Publicists Guild Awards: Film Promoters Adjust to Cultural Changes as Large Campaigns Go Global

Movie PR efforts have turned into vast strategic operations incorporating world travel and social media onslaughts

Film Publicity Campaigns Adjust to Cultural
Courtesy of Disney/20th Century Fox/Warner Bros

With all their moving parts and logistical challenges, publicity campaigns for major motion pictures have been likened to military operations.

With a film like “Star Wars: The Force Awakens,” which is sweeping in its reach and deeply embedded in the collective consciousness of millions of fans, a PR campaign can by highly complex and take on enormous proportions.

Says Michelle Sewell, senior VP of global publicity at Walt Disney Studios: “It’s a giant strategic puzzle and that’s what’s exciting.” The plan for the film’s day-and-date worldwide release — it opened slightly earlier in the U.K. — involved simultaneous deployments of groups of stars in three key regions where those actors had influence, good branding or personal history. Then all the forces — er, talent — reconvened in L.A. and London for premieres two days apart ahead of the Dec. 18 theatrical debut.

Disney is relatively unique in that it does not have separate international and domestic publicity teams. “We’re fortunate to have a globally minded studio where we can maximize (press) access to our talent with the time we have in the most creative and practical way we can,” Sewell says.

The key word here is global. These days, the bigger a Hollywood film is in budget, reach and spectacle, the more it must rely on foreign box office to recoup its investment and turn a profit. In addition, to combat piracy (among other reasons), day-and-date releases are getting more common for big-budget tentpoles. That means publicity and marketing departments are squeezed to sell a single product to a myriad of cultures simultaneously, which requires knowledge of every region of the world and the ability to respond to unique cultural signifiers.

Knowing, for example, that emotion plays better in Japan while action elements travel better across the rest of Asia is Publicity 101 these days. But content often has to be interpreted. Mark Markline, SVP international publicity at Universal Pictures, notes that for the frat-comedy “Neighbors,” the studio produced a featurette explaining the U.S. fraternity system. “You can’t make assumptions that other cultures consume entertainment in the same way that Americans do,” he says. “That would be foolhardy.”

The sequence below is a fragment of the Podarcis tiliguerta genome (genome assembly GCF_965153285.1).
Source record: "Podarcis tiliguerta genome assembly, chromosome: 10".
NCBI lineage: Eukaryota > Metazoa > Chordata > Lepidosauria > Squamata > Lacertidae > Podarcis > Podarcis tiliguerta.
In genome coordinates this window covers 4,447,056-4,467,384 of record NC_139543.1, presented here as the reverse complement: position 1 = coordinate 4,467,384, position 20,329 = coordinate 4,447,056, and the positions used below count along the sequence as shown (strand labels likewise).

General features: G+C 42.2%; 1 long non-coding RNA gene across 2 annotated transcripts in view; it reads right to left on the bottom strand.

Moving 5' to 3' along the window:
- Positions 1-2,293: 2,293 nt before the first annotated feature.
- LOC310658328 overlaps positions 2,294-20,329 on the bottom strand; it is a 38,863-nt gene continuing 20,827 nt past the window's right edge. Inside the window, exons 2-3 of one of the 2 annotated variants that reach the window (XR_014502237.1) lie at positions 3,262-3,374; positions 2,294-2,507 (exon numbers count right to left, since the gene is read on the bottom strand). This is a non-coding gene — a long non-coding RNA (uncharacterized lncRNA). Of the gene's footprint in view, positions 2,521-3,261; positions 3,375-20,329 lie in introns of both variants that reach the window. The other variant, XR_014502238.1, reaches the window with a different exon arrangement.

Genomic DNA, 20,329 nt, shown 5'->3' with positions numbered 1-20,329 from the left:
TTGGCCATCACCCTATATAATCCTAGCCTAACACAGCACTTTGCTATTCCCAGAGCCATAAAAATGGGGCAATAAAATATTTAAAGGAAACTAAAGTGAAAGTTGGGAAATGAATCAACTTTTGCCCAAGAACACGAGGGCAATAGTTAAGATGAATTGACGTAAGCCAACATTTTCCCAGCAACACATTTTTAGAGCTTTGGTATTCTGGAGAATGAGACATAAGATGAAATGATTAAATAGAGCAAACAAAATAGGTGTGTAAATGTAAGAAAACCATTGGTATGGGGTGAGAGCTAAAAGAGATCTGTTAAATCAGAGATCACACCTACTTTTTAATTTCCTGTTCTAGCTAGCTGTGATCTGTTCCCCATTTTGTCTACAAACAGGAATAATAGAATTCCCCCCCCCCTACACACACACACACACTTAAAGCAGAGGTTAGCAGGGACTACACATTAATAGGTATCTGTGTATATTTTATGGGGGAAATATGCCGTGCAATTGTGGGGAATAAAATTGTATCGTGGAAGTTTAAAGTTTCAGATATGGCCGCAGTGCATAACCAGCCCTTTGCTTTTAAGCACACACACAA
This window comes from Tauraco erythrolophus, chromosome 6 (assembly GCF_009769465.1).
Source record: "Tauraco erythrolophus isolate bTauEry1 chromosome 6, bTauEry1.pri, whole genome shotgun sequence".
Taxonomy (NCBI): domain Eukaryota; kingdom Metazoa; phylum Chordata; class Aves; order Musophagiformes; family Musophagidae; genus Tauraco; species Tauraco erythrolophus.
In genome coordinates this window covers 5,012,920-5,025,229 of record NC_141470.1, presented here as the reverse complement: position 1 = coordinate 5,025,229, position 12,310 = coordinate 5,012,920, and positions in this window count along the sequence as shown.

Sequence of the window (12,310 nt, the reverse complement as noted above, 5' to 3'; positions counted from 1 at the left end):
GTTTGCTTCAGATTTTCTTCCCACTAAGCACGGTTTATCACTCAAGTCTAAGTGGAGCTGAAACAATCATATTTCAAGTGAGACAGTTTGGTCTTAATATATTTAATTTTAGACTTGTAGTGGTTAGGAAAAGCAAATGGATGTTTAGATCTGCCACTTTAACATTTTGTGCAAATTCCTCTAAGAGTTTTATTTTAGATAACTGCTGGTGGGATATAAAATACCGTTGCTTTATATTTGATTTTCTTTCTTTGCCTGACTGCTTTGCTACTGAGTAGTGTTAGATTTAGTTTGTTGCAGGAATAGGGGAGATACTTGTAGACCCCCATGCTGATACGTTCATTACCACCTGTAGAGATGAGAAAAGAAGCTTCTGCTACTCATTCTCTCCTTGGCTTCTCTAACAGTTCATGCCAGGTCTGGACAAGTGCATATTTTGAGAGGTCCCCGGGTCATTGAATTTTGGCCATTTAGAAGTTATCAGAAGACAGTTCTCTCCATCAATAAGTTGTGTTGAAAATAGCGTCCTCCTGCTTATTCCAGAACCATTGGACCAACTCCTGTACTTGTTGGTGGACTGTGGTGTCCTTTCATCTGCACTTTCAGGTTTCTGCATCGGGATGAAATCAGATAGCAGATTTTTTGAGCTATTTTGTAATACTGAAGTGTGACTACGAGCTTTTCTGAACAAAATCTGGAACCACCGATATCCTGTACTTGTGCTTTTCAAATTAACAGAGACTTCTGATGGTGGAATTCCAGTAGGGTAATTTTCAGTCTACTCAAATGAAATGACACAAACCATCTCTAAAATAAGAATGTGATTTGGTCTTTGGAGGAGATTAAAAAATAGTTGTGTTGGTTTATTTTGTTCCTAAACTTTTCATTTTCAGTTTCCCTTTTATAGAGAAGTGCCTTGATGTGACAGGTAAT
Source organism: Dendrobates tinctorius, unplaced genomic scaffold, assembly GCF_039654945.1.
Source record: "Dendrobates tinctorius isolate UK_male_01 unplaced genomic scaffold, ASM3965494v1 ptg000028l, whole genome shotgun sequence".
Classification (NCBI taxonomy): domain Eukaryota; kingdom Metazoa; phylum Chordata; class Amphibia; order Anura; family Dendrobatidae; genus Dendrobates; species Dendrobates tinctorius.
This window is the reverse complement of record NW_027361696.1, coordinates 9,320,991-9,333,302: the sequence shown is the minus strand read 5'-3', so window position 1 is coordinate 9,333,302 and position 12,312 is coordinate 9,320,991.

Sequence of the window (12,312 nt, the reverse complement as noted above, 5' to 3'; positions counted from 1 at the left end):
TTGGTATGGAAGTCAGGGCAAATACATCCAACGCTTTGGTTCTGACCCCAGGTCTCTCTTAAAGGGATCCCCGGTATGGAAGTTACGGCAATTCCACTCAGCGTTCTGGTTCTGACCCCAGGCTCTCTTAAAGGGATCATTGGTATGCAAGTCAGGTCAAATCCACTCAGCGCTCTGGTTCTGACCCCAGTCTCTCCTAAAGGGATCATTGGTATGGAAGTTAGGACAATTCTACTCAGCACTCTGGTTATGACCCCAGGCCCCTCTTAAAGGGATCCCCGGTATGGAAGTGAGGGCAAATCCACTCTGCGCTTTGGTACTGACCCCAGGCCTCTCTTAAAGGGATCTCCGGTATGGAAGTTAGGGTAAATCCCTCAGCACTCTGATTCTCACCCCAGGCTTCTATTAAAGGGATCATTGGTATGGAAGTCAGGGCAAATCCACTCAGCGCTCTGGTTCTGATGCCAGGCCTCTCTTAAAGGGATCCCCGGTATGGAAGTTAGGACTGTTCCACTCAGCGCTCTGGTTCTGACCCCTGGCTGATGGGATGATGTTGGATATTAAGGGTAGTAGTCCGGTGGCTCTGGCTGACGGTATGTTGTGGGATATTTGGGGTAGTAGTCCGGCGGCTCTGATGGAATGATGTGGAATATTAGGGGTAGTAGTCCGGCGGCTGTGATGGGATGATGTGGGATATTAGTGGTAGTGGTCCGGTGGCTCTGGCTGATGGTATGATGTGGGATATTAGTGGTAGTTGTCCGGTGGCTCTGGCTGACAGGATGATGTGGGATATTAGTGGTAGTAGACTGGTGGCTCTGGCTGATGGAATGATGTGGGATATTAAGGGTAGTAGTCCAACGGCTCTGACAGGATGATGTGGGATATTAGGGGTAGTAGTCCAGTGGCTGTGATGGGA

Subtle differences are key. Markline notes that “50 Shades of Grey” sold better with romantic angles in the U.S., but emphasis on its frank sexuality fit better in Europe; in Latin America it was positioned as a date-night movie.

Meanwhile, publicity departments are working hard to know what types of media outlets resonate in different regions: European markets still rely on print; Asia is heavily digital. Knowledge of how social media works in countries like China is invaluable.

“(Digital) has made marketing of movies more market-specific and more market-effective,” says agency publicist Henri Bollinger. “You can get materials anywhere in a flash. Local publicists can take basic materials and translate them in a way that’s most effective.”

Film festivals are on the rise as nexuses for global publicity. “The power of festivals to get the message out to journalists has mushroomed and can build the profile of a movie,” says Bonnie Voland, head of worldwide marketing and publicity for IM Global Film.

Locations like Berlin and Cannes have become hubs for junket kickoffs for that reason, says Visio Entertainment CEO Dennis Rice. “One of the most effective strategies is to get your talent to do a press tour in local markets,” he says. “(Film festivals) bring all the press to one location and it’s more affordable than a press tour and easier on your talent.”

In the end, says Judith Baugin, head of international marketing at Content Media, “Every film forces everyone to think outside the box to get the angle and the actual audience they’re going for to respond to a film they’re about to release.”

And those subtle cultural gradations in campaigns may not be as important as they once were, says Voland. “There’s Starbucks everywhere; cultural differences are not the barriers they used to be. You’re less likely to see someone from Japan who will be insulted if you don’t put out your business card with two hands.”